Employers have a duty to protect New Jersey workers from an unsafe work environment.
New Jersey employers have a duty under the law to provide safe working conditions for their employees. In addition to ensuring their workplaces are free from physical danger, employers must comply with the provisions of the New Jersey Law Against Discrimination (NJLAD). This law requires employers to protect their workers from behavior that a reasonable person would find intimidating or abusive.
What is NJLAD?
New Jersey’s Law Against Discrimination protects employees from discrimination and harassment based on protected characteristics. Included under this provision is very broad protection against sexual harassment. One type of sexual harassment occurs when a worker is subjected to a hostile work environment.
Hostile work environment sexual harassment occurs when an employee endures unwelcome or offensive conduct based on their gender, sexuality, or sexual orientation. This includes sexually abusive conduct as well as offensive conduct that has sexual overtones or connotations.
- Although physical conduct can constitute hostile work environment sexual harassment, it is not necessary to support this type of sexual harassment claim.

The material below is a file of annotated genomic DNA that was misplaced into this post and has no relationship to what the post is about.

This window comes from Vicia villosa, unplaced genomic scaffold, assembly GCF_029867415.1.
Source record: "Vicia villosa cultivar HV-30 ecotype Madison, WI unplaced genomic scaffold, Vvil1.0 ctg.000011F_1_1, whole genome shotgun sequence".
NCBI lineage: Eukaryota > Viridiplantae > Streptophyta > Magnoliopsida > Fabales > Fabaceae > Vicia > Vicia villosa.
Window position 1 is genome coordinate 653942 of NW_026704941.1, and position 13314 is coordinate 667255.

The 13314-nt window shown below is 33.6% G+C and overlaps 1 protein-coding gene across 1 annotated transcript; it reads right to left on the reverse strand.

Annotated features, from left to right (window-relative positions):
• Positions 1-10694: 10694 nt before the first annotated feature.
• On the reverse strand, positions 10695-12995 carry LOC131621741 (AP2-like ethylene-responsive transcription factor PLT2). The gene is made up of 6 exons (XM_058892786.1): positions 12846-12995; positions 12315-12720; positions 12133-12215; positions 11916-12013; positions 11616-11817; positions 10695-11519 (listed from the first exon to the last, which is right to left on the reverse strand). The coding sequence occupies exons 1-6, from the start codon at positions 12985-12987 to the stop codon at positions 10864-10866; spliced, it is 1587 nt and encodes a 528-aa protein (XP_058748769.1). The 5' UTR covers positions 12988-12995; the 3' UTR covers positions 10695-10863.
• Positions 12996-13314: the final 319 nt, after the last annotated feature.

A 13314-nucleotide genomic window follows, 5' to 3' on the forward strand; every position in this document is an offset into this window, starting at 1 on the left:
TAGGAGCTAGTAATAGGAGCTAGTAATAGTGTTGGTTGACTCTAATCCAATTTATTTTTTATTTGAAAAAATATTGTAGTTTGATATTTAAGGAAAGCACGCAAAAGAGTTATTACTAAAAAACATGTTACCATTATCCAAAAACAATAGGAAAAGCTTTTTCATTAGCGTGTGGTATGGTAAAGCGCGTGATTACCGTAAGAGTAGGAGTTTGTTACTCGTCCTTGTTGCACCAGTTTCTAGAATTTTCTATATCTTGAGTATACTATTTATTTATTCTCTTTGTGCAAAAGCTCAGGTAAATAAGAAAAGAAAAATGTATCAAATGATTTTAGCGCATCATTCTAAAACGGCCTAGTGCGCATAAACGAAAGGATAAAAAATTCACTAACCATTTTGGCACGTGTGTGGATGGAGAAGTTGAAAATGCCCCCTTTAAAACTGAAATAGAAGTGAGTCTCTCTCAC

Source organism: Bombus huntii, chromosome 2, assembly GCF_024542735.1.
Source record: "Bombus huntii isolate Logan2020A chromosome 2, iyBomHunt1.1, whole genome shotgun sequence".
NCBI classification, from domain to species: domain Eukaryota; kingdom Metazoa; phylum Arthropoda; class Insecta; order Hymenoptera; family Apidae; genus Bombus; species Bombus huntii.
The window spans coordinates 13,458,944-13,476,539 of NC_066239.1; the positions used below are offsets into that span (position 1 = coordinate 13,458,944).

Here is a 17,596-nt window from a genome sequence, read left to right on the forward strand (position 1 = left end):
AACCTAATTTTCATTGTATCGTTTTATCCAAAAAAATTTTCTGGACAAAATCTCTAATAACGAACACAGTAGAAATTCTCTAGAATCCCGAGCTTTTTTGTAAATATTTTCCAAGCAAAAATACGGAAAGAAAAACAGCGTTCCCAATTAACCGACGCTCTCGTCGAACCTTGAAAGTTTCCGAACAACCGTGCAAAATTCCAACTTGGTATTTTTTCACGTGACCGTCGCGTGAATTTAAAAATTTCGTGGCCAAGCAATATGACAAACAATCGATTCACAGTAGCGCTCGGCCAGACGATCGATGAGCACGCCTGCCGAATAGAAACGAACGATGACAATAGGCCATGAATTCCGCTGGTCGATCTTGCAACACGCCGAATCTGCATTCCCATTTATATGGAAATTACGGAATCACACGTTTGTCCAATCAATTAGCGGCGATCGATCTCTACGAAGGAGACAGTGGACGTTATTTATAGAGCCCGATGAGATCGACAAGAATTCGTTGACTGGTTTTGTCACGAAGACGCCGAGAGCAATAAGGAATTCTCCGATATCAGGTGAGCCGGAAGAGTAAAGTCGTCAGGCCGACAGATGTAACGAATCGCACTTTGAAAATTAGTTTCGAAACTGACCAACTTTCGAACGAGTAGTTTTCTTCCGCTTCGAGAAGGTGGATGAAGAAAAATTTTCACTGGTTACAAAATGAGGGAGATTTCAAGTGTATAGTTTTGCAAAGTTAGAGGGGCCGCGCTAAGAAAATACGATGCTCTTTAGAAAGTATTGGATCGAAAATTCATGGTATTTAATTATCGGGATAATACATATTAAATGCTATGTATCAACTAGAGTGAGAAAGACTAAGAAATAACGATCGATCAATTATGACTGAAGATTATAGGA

- Conduct does not need to be sexually explicit in nature to constitute sexual harassment. For instance, continued derogatory remarks made against members of a certain gender or sexual orientation can be enough to create a hostile work environment under the law.
- A worker does not need to be directly targeted to claim hostile work environment harassment. For example, a woman who works in an environment where supervisors and coworkers consistently make derogatory remarks about women, put up explicit posters, and watch obscene videos may be able to bring a claim, even if no comments or behavior was specifically directed at her.
What Is the Legal Standard for a Hostile Work Environment?
To prove a hostile work environment claim under the NJLAD, a claimant must establish that